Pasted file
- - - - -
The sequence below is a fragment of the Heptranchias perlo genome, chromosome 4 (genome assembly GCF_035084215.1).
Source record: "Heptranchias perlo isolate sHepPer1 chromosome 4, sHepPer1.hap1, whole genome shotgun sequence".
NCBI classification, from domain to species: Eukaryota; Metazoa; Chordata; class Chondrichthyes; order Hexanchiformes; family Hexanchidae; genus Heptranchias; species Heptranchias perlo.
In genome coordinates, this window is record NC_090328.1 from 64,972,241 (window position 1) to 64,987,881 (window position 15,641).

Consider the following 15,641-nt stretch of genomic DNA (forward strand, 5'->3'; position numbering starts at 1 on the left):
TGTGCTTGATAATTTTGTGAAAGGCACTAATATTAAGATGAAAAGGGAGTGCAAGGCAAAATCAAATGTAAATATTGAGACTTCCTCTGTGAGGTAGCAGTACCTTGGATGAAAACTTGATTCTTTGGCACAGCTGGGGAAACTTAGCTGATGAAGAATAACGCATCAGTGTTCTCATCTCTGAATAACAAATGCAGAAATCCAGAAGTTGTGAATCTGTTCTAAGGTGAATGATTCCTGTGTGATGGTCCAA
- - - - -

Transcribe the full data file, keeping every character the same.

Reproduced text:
The sequence below is a fragment of the Heptranchias perlo genome, chromosome 4 (genome assembly GCF_035084215.1).
Source record: "Heptranchias perlo isolate sHepPer1 chromosome 4, sHepPer1.hap1, whole genome shotgun sequence".
NCBI classification, from domain to species: Eukaryota; Metazoa; Chordata; class Chondrichthyes; order Hexanchiformes; family Hexanchidae; genus Heptranchias; species Heptranchias perlo.
In genome coordinates, this window is record NC_090328.1 from 64,972,241 (window position 1) to 64,987,881 (window position 15,641).

Consider the following 15,641-nt stretch of genomic DNA (forward strand, 5'->3'; position numbering starts at 1 on the left):
TGTGCTTGATAATTTTGTGAAAGGCACTAATATTAAGATGAAAAGGGAGTGCAAGGCAAAATCAAATGTAAATATTGAGACTTCCTCTGTGAGGTAGCAGTACCTTGGATGAAAACTTGATTCTTTGGCACAGCTGGGGAAACTTAGCTGATGAAGAATAACGCATCAGTGTTCTCATCTCTGAATAACAAATGCAGAAATCCAGAAGTTGTGAATCTGTTCTAAGGTGAATGATTCCTGTGTGATGGTCCAA